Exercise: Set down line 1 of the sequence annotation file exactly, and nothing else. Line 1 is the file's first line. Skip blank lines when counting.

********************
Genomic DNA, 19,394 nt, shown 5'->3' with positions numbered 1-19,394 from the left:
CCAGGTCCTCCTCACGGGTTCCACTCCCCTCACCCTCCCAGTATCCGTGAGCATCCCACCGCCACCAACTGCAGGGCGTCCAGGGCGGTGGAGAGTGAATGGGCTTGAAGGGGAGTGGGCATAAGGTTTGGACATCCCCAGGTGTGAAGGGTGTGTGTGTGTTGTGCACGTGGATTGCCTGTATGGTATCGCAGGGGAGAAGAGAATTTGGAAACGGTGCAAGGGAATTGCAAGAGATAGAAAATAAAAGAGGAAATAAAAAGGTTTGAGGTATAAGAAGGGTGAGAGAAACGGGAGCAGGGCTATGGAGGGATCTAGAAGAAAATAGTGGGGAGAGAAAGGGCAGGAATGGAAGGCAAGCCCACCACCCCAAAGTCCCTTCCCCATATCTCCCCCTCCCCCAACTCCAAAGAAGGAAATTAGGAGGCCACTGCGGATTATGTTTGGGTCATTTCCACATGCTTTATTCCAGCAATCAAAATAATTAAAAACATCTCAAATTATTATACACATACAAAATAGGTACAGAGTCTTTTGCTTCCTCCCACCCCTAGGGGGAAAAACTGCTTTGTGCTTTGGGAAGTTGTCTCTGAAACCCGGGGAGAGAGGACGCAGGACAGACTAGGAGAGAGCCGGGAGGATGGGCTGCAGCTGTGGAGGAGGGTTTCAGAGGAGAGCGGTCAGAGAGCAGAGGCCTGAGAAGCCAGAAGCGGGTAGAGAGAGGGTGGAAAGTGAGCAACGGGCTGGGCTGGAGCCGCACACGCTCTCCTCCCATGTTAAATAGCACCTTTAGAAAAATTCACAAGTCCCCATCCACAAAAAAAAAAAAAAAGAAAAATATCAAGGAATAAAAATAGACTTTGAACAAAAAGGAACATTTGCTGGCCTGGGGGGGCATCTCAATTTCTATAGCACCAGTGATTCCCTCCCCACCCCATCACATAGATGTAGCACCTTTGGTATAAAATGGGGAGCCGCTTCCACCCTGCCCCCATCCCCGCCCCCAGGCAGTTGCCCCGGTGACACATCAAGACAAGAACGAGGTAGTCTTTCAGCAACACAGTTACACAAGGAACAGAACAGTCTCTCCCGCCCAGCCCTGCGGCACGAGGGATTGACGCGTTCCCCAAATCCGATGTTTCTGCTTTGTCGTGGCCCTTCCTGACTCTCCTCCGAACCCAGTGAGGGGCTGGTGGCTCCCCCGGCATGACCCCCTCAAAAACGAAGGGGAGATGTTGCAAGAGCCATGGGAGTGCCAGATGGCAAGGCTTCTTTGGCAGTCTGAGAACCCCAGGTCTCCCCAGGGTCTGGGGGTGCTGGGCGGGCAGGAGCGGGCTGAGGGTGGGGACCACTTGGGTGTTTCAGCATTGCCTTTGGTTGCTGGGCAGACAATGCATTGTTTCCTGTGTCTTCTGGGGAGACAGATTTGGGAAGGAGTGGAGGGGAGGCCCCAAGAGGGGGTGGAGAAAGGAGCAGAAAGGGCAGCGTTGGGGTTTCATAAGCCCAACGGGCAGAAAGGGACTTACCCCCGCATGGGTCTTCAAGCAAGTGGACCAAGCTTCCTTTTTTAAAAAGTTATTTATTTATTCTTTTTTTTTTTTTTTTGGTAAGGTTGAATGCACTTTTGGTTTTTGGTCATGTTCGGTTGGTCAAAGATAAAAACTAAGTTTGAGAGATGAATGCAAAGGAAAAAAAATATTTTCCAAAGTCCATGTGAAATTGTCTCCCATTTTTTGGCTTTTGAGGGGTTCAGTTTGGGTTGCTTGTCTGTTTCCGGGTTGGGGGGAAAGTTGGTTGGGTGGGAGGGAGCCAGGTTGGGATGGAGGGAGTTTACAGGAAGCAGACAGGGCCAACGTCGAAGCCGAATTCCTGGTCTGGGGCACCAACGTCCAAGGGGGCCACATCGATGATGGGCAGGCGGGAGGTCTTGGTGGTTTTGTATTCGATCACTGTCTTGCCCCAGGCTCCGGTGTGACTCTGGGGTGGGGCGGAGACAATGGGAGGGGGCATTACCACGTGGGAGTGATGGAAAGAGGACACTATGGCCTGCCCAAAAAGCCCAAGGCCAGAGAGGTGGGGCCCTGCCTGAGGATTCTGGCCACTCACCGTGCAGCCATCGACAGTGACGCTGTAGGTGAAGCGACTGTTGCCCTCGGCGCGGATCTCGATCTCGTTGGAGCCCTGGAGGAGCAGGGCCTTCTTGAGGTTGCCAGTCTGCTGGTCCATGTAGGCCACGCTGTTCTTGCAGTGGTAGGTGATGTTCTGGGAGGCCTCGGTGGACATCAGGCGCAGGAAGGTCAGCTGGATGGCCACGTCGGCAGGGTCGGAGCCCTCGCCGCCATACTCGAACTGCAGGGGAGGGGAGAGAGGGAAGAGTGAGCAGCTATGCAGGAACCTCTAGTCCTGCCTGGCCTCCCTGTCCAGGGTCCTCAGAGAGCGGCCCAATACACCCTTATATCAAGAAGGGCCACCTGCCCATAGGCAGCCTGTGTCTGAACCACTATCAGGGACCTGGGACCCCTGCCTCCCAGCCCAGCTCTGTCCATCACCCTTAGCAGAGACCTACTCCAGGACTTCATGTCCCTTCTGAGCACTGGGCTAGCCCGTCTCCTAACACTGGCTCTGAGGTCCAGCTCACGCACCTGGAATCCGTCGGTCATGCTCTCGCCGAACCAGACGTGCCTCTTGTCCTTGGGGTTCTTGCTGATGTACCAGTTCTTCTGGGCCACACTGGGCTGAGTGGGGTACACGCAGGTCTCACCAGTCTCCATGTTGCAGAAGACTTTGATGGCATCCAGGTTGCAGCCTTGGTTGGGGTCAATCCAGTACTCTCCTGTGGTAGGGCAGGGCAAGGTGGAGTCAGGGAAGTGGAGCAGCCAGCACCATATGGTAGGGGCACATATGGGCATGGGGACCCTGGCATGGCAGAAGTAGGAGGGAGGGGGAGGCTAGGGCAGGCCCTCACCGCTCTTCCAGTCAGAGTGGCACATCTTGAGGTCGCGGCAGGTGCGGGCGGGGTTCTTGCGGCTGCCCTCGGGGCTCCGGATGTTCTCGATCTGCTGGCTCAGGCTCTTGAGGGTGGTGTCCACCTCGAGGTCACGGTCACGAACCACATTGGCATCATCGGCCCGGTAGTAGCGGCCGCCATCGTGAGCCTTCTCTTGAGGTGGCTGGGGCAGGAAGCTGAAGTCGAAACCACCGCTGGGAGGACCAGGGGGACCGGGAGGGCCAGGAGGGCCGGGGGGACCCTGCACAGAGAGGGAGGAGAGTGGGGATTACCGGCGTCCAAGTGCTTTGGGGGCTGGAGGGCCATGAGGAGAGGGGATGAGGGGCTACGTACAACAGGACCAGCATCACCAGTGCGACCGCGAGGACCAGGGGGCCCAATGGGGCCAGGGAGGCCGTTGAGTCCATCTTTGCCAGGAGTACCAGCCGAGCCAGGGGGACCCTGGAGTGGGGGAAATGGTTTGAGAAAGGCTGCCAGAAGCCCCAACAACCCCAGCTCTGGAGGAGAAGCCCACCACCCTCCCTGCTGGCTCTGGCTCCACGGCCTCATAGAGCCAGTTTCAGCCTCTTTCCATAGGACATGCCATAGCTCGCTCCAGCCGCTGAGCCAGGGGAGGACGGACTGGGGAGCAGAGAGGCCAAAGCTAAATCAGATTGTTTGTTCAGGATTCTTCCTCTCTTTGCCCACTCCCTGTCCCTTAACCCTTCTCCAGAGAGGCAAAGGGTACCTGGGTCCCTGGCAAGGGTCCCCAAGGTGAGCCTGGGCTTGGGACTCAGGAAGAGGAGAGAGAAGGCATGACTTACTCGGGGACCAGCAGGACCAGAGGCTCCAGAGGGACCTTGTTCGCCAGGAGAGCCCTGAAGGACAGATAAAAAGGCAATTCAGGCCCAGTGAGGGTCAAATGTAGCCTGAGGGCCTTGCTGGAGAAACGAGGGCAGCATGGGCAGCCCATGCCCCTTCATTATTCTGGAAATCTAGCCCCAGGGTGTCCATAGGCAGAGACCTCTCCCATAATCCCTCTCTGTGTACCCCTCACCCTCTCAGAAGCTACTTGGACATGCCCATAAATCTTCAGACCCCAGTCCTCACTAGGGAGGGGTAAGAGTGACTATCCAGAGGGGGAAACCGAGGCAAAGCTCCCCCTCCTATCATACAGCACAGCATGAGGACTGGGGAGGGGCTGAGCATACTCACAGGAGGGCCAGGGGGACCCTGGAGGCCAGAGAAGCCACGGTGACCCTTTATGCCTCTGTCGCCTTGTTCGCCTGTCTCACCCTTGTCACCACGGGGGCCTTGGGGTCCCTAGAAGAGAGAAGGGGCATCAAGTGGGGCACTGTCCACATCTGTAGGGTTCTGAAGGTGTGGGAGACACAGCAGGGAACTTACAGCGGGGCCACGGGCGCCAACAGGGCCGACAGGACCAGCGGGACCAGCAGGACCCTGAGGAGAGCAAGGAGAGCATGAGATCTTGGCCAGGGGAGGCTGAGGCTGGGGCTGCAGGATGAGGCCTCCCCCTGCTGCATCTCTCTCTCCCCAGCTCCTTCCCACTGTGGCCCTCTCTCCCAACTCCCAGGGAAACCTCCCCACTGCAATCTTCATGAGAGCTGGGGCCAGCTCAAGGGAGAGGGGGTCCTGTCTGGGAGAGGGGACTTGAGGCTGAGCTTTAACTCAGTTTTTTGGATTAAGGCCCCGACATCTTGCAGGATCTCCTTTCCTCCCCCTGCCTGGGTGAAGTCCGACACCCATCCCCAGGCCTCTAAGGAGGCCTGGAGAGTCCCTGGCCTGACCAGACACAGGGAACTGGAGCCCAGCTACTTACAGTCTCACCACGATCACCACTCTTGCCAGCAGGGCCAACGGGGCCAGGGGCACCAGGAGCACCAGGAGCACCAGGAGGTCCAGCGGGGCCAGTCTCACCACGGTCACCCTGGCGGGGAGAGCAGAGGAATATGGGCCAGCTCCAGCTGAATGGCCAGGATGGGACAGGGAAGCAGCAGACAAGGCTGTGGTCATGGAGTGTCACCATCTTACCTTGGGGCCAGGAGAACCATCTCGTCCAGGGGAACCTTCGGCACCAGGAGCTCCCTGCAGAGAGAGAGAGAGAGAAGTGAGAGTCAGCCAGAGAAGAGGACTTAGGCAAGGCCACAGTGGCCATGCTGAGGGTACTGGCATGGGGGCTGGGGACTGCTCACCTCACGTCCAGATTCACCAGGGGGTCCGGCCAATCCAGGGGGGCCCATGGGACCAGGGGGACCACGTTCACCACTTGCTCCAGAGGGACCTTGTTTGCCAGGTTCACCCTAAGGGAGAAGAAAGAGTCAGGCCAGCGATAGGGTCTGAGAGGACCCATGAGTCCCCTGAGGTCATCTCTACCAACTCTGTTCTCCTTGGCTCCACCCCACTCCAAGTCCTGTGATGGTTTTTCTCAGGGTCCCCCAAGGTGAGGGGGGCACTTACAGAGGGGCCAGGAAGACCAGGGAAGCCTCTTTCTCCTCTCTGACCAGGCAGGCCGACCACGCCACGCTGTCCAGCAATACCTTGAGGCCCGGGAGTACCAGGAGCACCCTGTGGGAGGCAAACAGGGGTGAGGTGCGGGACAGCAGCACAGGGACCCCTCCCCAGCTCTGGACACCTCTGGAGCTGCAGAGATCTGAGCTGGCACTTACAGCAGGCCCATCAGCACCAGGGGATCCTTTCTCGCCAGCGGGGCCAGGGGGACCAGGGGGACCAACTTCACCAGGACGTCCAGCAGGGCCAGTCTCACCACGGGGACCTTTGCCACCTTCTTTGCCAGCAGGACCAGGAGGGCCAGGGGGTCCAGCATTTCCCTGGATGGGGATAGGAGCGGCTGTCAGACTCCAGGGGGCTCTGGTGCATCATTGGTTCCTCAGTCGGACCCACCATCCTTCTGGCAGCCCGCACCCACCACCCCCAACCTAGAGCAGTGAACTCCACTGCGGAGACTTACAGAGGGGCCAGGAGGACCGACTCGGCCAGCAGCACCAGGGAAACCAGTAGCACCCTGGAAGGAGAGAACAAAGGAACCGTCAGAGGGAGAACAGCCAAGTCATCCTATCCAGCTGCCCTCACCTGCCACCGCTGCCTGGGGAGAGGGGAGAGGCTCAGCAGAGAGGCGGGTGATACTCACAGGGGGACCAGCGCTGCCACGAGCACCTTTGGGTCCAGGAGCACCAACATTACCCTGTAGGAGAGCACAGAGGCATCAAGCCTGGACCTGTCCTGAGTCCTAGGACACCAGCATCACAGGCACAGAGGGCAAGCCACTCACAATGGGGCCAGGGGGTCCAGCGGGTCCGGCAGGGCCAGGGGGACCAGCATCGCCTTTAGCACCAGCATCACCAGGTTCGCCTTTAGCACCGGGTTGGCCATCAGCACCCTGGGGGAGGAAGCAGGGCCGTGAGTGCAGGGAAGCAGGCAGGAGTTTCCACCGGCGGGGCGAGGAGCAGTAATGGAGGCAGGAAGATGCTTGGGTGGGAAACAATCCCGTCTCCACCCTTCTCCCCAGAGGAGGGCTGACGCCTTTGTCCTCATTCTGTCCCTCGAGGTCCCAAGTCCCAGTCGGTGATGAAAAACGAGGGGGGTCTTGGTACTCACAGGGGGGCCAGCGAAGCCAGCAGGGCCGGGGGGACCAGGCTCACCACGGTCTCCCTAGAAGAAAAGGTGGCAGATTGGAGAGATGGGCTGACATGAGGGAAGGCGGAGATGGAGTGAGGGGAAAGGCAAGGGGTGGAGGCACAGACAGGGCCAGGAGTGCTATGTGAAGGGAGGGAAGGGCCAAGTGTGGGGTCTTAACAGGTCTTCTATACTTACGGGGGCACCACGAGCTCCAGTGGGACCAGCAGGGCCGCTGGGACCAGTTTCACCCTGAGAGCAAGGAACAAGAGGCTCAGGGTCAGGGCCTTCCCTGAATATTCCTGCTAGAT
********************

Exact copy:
Genomic DNA, 19,394 nt, shown 5'->3' with positions numbered 1-19,394 from the left: